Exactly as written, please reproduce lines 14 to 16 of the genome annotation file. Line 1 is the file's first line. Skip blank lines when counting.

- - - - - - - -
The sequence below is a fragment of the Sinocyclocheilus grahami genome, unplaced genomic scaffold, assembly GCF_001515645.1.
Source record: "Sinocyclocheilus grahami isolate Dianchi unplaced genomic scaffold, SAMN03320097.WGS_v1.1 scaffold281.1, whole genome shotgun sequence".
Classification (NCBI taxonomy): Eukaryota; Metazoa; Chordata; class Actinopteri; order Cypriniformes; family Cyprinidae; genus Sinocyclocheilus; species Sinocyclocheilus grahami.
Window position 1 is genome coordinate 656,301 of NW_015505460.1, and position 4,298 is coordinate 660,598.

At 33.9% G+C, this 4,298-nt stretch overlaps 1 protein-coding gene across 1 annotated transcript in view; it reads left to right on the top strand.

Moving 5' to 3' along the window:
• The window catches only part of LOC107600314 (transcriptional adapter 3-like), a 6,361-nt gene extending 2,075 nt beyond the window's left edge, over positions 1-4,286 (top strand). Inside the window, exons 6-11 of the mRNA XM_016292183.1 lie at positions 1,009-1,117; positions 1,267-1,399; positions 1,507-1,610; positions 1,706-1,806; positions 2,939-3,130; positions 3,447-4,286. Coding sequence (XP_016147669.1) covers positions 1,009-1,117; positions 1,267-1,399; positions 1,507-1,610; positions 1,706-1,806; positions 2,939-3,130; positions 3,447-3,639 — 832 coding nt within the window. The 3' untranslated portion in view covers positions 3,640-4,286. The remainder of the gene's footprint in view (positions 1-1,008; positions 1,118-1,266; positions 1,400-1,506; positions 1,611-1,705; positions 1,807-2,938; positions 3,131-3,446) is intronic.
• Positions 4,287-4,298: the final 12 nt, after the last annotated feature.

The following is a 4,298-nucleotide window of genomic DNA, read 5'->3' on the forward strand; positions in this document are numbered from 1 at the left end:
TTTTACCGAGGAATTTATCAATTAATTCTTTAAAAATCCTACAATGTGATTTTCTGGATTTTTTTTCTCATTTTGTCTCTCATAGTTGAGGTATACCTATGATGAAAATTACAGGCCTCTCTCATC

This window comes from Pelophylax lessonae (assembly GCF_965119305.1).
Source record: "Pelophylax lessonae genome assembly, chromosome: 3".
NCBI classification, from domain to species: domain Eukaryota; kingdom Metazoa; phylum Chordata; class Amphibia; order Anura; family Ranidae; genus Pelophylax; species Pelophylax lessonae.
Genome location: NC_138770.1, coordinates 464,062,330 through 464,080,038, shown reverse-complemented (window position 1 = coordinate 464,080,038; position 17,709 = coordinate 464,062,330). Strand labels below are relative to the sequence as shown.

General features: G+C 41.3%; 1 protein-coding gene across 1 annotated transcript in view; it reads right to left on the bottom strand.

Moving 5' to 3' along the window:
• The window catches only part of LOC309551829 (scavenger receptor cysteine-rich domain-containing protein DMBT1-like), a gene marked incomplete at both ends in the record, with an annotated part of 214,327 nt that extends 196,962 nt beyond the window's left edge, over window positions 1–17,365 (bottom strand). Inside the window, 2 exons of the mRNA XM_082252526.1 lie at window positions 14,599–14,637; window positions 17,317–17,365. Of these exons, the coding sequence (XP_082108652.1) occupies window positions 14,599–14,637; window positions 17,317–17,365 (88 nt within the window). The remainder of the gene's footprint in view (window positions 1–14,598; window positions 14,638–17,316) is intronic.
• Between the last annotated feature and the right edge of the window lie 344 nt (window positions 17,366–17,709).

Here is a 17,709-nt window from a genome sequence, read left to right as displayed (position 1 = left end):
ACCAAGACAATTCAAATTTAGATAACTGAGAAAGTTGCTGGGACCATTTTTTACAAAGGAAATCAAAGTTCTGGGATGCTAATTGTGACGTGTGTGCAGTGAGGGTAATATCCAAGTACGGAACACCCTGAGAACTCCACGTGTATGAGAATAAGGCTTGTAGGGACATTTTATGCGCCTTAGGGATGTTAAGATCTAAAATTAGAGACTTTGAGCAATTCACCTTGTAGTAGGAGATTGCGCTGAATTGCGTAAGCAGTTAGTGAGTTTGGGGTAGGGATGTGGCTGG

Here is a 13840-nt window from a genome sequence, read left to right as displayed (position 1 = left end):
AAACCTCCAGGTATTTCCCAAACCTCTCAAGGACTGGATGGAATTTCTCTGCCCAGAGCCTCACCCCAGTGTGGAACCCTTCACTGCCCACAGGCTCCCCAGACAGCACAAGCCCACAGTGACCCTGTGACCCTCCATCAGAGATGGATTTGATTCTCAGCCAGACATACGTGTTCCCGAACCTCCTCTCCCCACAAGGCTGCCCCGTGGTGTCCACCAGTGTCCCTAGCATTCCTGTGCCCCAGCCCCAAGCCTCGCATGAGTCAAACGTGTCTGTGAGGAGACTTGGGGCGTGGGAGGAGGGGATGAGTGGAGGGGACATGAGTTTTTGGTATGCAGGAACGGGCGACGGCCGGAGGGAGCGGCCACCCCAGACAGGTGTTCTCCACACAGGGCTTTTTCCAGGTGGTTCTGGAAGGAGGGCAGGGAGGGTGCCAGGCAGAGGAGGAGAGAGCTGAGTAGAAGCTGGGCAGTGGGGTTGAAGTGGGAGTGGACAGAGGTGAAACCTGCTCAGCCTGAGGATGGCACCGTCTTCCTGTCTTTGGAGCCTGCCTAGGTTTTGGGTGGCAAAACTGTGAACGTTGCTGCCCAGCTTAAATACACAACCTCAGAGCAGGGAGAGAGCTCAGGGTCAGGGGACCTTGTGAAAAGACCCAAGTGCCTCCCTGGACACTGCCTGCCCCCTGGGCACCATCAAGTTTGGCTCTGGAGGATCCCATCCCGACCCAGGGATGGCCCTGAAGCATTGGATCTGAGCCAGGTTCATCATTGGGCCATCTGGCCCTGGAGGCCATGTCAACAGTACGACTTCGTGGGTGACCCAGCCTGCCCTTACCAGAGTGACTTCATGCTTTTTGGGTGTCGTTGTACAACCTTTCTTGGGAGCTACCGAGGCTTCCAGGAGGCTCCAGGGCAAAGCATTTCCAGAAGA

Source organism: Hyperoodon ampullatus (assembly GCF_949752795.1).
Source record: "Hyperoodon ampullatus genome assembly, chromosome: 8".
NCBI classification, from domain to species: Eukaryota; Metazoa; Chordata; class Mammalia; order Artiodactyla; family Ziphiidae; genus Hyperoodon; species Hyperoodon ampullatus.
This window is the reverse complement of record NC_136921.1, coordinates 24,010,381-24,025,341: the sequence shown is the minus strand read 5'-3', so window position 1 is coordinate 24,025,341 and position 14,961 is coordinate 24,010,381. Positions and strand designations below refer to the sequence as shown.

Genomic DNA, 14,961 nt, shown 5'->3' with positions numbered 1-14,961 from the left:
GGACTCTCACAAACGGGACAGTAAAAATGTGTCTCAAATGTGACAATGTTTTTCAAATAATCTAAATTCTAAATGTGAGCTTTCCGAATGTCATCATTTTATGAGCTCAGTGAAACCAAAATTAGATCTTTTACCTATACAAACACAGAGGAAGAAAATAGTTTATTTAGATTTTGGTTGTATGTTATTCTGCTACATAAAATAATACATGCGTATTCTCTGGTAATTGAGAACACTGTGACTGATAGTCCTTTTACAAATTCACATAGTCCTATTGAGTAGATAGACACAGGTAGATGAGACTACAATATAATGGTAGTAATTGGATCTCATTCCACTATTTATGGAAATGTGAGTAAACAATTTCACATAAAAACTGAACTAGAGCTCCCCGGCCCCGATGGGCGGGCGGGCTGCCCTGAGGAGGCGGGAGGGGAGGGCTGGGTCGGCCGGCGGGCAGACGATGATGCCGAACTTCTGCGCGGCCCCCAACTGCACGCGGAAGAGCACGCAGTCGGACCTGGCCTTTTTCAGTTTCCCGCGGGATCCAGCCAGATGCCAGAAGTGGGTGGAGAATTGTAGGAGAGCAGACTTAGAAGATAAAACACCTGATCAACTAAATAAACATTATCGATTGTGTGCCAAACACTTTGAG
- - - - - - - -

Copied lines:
Genome location: NC_138770.1, coordinates 464,062,330 through 464,080,038, shown reverse-complemented (window position 1 = coordinate 464,080,038; position 17,709 = coordinate 464,062,330). Strand labels below are relative to the sequence as shown.

General features: G+C 41.3%; 1 protein-coding gene across 1 annotated transcript in view; it reads right to left on the bottom strand.

Moving 5' to 3' along the window: